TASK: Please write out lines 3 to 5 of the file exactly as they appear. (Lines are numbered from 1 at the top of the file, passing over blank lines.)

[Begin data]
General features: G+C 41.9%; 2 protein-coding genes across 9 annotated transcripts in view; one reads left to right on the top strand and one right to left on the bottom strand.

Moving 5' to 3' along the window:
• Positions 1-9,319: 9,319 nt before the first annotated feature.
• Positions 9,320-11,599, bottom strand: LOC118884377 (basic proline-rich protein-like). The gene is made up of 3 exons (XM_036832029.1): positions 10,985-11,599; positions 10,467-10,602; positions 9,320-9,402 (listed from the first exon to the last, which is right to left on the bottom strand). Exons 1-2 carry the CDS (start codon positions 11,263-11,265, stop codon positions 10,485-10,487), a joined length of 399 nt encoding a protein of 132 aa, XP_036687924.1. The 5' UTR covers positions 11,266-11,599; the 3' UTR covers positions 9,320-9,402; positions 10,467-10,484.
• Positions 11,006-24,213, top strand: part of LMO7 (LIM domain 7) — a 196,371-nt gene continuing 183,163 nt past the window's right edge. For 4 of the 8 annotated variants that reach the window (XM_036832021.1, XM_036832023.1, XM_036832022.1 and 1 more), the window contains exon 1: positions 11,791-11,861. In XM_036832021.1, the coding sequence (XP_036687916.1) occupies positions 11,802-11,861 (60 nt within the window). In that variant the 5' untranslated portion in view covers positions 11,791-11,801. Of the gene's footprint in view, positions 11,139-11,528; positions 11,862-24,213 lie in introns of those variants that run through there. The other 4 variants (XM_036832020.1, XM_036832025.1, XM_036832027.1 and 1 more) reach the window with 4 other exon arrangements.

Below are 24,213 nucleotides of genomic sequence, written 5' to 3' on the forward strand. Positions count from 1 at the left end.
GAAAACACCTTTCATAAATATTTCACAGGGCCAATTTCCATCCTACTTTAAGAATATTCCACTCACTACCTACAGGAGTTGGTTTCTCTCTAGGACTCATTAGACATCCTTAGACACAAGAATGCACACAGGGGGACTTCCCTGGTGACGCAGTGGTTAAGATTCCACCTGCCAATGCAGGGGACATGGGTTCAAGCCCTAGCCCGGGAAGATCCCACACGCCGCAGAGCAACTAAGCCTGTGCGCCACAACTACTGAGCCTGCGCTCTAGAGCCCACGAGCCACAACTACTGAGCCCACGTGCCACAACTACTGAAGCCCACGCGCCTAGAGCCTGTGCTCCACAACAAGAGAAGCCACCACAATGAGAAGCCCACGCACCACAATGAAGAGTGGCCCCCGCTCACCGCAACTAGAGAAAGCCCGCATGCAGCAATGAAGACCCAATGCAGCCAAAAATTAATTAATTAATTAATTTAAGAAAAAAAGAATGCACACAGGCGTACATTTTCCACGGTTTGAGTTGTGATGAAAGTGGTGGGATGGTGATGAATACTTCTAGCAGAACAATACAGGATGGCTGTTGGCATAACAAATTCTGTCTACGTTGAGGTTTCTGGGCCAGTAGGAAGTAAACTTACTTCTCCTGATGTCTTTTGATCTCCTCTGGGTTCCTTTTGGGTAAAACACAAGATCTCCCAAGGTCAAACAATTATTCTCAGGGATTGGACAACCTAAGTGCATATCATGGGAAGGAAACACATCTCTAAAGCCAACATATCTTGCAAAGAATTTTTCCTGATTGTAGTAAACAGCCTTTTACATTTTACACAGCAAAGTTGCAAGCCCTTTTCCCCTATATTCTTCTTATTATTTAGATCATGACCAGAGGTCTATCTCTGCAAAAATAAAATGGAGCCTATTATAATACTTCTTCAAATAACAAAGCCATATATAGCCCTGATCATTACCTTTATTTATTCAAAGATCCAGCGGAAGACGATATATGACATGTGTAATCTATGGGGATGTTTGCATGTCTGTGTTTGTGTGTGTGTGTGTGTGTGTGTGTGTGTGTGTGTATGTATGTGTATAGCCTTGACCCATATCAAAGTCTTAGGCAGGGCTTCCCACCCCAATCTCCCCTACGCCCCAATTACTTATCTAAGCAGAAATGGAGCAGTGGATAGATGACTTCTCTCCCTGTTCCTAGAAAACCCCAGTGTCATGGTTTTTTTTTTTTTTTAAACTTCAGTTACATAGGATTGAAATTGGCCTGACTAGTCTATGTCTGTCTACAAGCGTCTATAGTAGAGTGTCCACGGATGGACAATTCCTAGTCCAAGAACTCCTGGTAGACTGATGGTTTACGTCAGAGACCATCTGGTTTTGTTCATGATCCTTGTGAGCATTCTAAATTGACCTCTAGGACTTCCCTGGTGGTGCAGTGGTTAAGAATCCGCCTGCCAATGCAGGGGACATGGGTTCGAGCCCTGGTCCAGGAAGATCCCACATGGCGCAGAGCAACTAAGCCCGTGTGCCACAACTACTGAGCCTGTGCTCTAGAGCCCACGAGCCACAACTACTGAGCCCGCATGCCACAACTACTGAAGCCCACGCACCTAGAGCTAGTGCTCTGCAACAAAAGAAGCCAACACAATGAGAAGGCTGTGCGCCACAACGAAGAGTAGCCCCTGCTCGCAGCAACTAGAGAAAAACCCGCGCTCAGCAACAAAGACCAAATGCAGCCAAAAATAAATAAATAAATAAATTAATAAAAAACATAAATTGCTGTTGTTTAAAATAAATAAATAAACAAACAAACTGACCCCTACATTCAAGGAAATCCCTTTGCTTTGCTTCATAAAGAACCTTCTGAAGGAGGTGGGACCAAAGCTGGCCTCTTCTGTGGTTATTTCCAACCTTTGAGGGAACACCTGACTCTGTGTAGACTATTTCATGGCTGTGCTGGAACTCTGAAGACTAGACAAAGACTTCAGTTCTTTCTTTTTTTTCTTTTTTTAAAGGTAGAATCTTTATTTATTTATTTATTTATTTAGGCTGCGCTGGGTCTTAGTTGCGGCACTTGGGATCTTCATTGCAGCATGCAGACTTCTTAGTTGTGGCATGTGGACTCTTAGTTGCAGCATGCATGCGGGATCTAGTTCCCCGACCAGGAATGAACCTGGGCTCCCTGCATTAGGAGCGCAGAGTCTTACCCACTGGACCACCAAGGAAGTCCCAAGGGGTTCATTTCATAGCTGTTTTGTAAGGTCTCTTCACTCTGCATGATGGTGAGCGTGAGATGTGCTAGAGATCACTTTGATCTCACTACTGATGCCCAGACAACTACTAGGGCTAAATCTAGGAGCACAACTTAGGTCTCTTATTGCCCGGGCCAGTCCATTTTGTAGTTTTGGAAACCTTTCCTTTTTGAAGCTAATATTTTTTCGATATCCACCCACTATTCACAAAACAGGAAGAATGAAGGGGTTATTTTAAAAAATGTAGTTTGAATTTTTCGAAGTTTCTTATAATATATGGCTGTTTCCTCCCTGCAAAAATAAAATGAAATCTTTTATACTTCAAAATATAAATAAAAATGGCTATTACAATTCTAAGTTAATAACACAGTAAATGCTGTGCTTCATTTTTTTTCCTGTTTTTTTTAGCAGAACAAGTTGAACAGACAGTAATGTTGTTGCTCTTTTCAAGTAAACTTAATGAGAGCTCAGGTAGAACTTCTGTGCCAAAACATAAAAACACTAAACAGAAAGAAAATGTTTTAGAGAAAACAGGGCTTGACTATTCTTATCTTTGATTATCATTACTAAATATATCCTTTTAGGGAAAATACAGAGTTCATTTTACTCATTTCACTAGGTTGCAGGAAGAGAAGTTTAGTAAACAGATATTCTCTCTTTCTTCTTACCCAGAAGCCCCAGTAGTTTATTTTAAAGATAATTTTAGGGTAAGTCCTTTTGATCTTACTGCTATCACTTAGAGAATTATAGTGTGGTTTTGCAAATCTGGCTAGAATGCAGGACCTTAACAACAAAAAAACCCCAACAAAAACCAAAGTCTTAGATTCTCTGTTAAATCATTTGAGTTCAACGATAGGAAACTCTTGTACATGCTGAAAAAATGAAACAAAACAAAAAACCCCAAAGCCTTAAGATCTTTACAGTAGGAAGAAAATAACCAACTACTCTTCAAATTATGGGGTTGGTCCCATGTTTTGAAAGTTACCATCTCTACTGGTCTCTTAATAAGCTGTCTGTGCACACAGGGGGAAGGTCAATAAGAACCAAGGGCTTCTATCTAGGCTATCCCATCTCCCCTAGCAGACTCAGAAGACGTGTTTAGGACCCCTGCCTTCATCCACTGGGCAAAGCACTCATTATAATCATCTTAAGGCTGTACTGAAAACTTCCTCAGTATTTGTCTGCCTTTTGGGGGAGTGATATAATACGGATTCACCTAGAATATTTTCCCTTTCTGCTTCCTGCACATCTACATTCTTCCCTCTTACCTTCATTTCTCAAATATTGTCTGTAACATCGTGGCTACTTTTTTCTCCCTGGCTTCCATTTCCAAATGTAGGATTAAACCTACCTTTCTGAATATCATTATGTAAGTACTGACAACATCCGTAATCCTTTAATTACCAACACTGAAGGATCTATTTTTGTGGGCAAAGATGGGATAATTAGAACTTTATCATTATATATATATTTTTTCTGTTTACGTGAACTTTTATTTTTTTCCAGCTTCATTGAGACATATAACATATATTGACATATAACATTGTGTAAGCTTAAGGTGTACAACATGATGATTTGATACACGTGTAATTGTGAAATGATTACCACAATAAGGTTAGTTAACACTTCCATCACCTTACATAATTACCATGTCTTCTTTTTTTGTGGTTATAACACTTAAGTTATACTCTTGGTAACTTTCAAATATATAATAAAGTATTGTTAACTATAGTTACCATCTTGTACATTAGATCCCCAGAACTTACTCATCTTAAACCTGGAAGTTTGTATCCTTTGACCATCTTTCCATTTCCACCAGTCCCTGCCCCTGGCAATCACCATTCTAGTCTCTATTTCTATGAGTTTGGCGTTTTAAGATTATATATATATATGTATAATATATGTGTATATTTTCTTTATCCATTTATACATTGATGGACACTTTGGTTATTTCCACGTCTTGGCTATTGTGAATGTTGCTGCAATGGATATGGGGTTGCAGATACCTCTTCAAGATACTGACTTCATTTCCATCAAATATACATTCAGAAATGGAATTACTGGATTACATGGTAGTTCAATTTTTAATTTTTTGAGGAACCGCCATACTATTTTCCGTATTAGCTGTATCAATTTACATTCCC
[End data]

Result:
• Positions 1-9,319: 9,319 nt before the first annotated feature.
• Positions 9,320-11,599, bottom strand: LOC118884377 (basic proline-rich protein-like). The gene is made up of 3 exons (XM_036832029.1): positions 10,985-11,599; positions 10,467-10,602; positions 9,320-9,402 (listed from the first exon to the last, which is right to left on the bottom strand). Exons 1-2 carry the CDS (start codon positions 11,263-11,265, stop codon positions 10,485-10,487), a joined length of 399 nt encoding a protein of 132 aa, XP_036687924.1. The 5' UTR covers positions 11,266-11,599; the 3' UTR covers positions 9,320-9,402; positions 10,467-10,484.
• Positions 11,006-24,213, top strand: part of LMO7 (LIM domain 7) — a 196,371-nt gene continuing 183,163 nt past the window's right edge. For 4 of the 8 annotated variants that reach the window (XM_036832021.1, XM_036832023.1, XM_036832022.1 and 1 more), the window contains exon 1: positions 11,791-11,861. In XM_036832021.1, the coding sequence (XP_036687916.1) occupies positions 11,802-11,861 (60 nt within the window). In that variant the 5' untranslated portion in view covers positions 11,791-11,801. Of the gene's footprint in view, positions 11,139-11,528; positions 11,862-24,213 lie in introns of those variants that run through there. The other 4 variants (XM_036832020.1, XM_036832025.1, XM_036832027.1 and 1 more) reach the window with 4 other exon arrangements.